The following is a reflection on the 23rd Psalm, the Psalm properly appointed for Lent 4A Easter 4A,B,C, Proper 11B & Proper 23A, according to the Revised Common Lectionary. Why this Psalm? Of all the ancient texts, and all the glorious pieces of scripture, what makes us as a people and as a culture gravitate towards this one? I’ve presided over funerals where the majority of those in attendance didn’t know the Lord’s Prayer, but they could stumble […]
The following is a reflection on Luke 24:36b-48, the Gospel lesson for Easter 3B and the Thursday in Easter Week, according to the Revised Common Lectionary. The Gospel authors (especially Luke and John) go to great lengths to show that there’s something different about the resurrected Christ. Something so different that Mary Magdalene doesn’t recognize Jesus, and in fact mistakes him for the gardener, on Easter morning. And then the disciples on the road to […]
A reflection on Genesis 29:15-28, the Old Testament lesson from the Revised Common Lectionary for July 24, 2011. I also have a reflection on the Gospel lesson of the same day. Like countless liars before him, and countless liars after him, Laban stood there and bold-faced-lied to Jacob. And, like countless victims throughout the ages, Jacob bore the full brunt of the deceit. Seven whole years of his life had been spent working to earn […]
This is Part 1 of 3… A good story is one that 1) conveys something important and 2) which is captivating due to tension, drama, comedy—or all three. A great story is one where you find all of those things, AND you also find yourself in the story. Rachel Held Evans first book (there’s apparently another on the way) Evolving in Monkey Town: How a Girl Who Knew All the Answers Learned to Ask the […]
The Akedah is one of those chapters of the Bible which reminds us all too well that we don't have a neat and tidy little religion that is country-club respectable in all ways at all times. Sometimes the story comes off the tracks. But, the story somehow finds it's way back onto the tracks. There is always the possibility of redemption.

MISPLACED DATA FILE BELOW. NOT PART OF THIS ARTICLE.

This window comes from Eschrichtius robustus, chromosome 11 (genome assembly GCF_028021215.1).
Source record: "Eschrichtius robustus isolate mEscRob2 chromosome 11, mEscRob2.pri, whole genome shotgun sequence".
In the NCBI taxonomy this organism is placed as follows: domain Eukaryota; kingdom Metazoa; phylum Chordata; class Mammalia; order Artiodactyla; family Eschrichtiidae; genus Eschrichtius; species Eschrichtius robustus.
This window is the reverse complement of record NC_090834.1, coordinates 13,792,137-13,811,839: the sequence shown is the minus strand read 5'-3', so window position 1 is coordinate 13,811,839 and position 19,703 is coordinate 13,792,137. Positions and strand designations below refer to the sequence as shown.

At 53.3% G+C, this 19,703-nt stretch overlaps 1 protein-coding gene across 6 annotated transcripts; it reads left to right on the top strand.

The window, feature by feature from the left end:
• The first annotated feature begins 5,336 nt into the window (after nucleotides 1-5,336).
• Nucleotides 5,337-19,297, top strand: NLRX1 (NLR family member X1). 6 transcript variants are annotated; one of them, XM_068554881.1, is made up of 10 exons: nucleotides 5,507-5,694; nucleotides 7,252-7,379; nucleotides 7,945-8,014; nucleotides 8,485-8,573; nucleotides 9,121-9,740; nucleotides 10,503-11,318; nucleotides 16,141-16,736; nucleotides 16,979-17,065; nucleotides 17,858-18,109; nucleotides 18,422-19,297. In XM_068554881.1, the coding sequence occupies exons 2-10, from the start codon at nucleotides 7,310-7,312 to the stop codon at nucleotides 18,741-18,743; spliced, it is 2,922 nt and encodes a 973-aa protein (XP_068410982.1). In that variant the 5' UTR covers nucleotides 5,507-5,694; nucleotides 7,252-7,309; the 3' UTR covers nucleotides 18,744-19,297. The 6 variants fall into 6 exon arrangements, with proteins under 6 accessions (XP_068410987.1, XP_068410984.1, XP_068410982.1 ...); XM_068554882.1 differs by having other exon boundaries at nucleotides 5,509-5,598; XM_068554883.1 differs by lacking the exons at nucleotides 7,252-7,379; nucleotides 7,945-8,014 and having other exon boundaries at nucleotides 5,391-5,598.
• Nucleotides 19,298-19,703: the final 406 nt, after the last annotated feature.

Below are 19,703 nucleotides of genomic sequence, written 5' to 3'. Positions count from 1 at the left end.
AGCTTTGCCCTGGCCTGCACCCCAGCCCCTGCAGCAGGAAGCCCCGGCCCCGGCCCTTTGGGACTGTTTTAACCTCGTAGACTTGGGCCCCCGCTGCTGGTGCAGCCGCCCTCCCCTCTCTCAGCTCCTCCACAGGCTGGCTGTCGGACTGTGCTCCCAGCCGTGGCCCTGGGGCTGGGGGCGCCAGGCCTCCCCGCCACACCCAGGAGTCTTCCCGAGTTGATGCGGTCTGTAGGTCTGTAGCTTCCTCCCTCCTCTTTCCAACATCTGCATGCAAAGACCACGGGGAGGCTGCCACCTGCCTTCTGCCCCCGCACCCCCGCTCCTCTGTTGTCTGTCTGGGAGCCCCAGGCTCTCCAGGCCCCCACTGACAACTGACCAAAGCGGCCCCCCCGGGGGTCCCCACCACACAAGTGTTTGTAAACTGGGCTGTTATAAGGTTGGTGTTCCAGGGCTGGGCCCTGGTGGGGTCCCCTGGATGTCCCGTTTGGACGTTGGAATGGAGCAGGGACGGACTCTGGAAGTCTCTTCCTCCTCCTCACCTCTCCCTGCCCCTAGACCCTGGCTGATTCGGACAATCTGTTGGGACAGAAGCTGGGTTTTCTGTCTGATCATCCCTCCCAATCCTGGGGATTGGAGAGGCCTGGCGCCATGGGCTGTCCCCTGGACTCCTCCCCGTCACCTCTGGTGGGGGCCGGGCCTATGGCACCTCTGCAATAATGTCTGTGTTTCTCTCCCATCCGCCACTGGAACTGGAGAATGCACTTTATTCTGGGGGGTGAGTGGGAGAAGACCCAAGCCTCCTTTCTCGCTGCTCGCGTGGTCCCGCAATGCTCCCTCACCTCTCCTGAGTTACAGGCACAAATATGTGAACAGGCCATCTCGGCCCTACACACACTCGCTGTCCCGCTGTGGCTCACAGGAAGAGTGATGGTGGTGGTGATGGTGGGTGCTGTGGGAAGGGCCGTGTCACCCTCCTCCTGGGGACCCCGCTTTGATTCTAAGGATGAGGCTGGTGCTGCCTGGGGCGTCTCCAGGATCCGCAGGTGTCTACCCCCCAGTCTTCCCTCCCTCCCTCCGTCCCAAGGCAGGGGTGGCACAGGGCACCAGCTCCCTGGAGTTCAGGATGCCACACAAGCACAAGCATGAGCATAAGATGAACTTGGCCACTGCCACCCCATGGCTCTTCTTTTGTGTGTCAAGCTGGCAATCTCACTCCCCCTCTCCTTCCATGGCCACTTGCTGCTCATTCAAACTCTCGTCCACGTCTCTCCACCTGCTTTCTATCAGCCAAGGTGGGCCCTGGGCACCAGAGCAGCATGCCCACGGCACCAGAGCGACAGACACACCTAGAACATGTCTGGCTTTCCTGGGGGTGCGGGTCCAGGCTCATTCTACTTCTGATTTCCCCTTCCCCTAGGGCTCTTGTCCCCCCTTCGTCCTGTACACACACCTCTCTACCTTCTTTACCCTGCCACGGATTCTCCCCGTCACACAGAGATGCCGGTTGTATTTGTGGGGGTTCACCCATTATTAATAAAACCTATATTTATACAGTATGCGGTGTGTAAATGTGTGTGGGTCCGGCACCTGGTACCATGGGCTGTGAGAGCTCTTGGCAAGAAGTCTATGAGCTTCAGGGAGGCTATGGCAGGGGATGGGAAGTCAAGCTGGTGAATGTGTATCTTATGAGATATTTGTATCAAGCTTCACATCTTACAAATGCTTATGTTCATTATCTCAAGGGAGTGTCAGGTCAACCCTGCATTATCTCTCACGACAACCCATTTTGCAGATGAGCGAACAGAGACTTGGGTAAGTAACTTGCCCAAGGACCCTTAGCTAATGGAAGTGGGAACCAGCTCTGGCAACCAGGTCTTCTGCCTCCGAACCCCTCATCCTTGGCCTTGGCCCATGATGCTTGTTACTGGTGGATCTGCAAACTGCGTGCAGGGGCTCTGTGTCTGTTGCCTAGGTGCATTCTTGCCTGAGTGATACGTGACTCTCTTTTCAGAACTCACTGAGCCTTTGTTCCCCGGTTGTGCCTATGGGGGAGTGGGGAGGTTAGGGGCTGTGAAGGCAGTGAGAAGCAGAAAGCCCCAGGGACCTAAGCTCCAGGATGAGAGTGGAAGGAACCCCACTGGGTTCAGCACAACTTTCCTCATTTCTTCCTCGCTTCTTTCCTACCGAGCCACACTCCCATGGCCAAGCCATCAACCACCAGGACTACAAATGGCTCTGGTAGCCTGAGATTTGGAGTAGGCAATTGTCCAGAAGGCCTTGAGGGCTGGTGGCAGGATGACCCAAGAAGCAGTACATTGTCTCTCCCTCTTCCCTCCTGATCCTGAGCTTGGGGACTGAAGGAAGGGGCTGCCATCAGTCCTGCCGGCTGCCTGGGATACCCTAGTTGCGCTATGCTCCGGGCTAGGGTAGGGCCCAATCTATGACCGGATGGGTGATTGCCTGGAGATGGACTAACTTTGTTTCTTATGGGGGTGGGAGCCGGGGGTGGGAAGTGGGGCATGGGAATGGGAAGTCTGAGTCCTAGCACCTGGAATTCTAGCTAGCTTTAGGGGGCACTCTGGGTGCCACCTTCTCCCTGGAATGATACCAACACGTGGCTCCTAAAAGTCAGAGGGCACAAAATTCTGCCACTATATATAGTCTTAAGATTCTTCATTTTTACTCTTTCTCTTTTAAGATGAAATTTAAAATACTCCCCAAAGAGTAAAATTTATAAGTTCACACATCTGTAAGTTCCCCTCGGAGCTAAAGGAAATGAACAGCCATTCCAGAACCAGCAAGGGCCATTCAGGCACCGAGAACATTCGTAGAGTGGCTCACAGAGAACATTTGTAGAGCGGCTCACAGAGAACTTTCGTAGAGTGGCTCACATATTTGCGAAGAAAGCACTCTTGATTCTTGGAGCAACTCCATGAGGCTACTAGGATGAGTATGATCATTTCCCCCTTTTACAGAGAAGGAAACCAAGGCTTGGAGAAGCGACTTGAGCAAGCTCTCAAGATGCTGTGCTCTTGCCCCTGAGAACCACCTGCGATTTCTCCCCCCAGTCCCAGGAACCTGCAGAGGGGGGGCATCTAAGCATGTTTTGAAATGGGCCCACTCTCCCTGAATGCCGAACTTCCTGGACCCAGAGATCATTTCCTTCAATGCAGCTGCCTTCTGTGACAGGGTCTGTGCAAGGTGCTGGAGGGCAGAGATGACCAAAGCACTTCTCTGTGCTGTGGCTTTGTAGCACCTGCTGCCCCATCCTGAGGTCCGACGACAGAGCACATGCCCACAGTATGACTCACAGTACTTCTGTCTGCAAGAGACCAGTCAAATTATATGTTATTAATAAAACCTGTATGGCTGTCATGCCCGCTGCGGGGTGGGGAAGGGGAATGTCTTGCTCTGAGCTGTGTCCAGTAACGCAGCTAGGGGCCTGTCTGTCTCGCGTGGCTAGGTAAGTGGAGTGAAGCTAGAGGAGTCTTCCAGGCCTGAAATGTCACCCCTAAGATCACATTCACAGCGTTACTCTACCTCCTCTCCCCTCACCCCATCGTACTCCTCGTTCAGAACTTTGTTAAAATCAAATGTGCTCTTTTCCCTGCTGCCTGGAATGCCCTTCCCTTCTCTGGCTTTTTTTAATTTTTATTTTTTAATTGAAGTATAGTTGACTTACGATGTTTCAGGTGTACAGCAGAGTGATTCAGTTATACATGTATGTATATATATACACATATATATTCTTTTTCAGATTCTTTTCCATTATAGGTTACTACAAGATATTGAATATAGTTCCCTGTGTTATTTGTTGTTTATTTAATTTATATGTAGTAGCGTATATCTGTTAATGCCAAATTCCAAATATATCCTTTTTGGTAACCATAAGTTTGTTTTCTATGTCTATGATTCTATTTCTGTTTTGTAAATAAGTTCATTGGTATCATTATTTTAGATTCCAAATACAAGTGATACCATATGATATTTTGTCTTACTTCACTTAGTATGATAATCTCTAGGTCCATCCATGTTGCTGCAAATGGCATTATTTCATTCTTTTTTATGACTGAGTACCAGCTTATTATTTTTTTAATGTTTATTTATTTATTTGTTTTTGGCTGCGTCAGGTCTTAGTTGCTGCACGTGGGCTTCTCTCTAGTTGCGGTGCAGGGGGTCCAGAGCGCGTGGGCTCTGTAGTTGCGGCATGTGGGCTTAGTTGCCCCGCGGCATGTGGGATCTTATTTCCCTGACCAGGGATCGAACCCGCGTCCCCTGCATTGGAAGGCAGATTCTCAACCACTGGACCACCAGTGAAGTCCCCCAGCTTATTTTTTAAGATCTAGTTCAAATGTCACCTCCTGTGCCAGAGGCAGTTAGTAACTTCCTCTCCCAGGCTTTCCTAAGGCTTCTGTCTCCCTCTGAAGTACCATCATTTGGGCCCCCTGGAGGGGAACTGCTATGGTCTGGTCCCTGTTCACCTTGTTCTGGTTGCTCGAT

This isn't a text to absolutize. You can't (or at least shouldn't) attempt to build a theology of the trinity around this...This is Paul invoking the fullness of God in prayer over a community (koinonia) in Corinth that had it's issues.
I think it's helpful in this regard to not separate the Resurrection of Jesus and Coming of the Holy Spirit as two wholly separate and different things. They are two different things, but they have lots of overlap - and they are in a fuller sense two actions of the one-and-the-same sweeping act of God: God reconciling all things to Himself, God making all things new.
The Grand Story of God is the beautiful story of a God who not only created us out of the dust of the ground, made us in His holy image, and breathed his life into us - but it's also the story of a God who has pursued us to the ends of the earth from the beginning.
Jesus promises to prepare a place in His Father's house for us. And that's where this passage strikes me in the gut: In God's House, where His Name is worshiped, and where He dwells...I have a place. A spot. I am invited in. You're invited in. We're invited in.
First off, let me just say how thrilled I am that the church as a whole, and individual Christians of several stripes, are having the discussion of Matters Eternal. Whatever one may think of Love Wins or Wittmer's response Christ Alone, I think the fact that people who occupy both pulpits and pews are now talking passionately about salvation, and not just bedrooms, bodes well for the Faith.